Richmond takes reins at WQLGA

Western Queensland Local Government Association met at Longreach


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Outgoing WQLGA chairman Ed Warren with incoming chairman John Wharton and, centre, engineer Graeme Wills, Barcaldine.

Outgoing WQLGA chairman Ed Warren with incoming chairman John Wharton and, centre, engineer Graeme Wills, Barcaldine.

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Richmond Shire Council mayor John Wharton is the incoming president of the Western Queensland Local Government Association.

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Richmond Shire Council mayor John Wharton is the incoming president of the Western Queensland Local Government Association, elected at the group's annual meeting in Longreach this week.

It means that next year's conference for 12 western Queensland local governments will take place in the north western town.

Cr Wharton took over from Longreach mayor, Ed Warren, who had served his one-year term at the head of the lobby group.

Senior vice-president for the coming year is Blackall-Tambo mayor Andrew Martin, and Gavin Baskett, Winton's mayor, is junior vice-president.

Titled Regional Diversification, the conference attracted 150 delegates and kept the needs of ratepayers in front of government policy makers, as well as exploring the ways councils can assist the growth of industries.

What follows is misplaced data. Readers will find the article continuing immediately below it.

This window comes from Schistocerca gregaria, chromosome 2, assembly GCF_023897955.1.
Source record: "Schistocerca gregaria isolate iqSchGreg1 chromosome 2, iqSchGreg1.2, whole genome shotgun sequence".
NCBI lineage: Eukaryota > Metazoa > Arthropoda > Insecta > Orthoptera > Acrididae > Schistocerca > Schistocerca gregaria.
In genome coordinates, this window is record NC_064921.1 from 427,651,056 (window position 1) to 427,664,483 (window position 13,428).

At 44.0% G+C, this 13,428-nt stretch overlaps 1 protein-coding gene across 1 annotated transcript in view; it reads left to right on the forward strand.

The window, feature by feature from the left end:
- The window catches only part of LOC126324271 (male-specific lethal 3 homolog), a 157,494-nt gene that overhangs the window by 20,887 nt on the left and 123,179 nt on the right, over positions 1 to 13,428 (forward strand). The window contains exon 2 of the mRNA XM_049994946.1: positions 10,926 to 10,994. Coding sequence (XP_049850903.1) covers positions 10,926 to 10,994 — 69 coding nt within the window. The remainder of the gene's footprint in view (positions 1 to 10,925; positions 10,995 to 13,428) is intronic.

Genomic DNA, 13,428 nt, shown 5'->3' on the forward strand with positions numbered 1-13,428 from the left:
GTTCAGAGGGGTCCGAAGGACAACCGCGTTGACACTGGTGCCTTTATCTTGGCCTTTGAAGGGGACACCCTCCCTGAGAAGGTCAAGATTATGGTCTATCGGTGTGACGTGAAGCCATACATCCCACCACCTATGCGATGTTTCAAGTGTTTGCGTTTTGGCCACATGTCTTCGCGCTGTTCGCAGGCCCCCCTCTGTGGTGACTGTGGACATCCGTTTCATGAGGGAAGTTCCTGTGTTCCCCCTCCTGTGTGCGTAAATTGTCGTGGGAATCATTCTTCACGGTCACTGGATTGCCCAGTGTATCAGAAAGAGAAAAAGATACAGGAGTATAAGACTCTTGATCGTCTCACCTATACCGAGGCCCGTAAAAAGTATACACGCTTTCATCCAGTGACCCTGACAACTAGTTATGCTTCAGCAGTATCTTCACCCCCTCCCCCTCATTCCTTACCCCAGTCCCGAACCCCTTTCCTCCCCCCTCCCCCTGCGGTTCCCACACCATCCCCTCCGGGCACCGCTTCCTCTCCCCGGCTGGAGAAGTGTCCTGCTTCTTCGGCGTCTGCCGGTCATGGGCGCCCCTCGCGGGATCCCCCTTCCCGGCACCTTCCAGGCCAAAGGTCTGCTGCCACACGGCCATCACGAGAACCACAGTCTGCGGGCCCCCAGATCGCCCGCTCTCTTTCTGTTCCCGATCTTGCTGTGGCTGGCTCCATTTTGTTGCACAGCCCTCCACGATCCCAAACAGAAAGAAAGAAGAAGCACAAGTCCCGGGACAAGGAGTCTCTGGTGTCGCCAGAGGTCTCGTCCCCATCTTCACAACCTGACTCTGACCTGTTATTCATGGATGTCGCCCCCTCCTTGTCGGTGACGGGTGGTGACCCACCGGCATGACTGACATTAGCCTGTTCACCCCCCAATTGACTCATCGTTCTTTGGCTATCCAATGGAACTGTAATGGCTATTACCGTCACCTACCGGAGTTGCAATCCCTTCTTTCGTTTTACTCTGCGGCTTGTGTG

The latest plans for the future of the pastoral and agricultural colleges at Longreach and Emerald were shared, and the potential for standalone power systems were among the issues canvassed.

"There are many challenges and opportunities that we all share," Cr Warren said. "That's why our association, and this annual conference, is so important.

"Local governments these days deliver so much more than essential services. We're taking on more and more responsibility for things that have previously been done by someone else.

"Particularly here, in western Queensland, we're under pressure from above and below. Other levels of government can't do some of the things they once did, and our communities can't do what they used to either."

He said it was important for communities in western Queensland to diversify their economies.

"It's never been more important for our region to broaden its economic base.

"Each of our member councils is trying to raise the profile of their community, and that means they're building relationships across a diverse array of stakeholders and interests.

"So, in that way, I think local governments can be the conduit through which the world engages in our communities."

He said the response to natural disasters earlier this year was just one example of how local governments were already working together.

"You just have to look at the way our member councils have worked together this year, in response and recovery, to see the benefits of our association.

"If we can work together on that, imagine what is possible if we harness our shared networks and connect the dots to grow our regional economy."

Presenters included renowned economist Professor Ross Garnaut, and a dinner on the tarmac in front of the Qantas Founders Museum was another highlight.

The event was hailed as an economic boost for Longreach's accommodation houses, restaurants, and small businesses.

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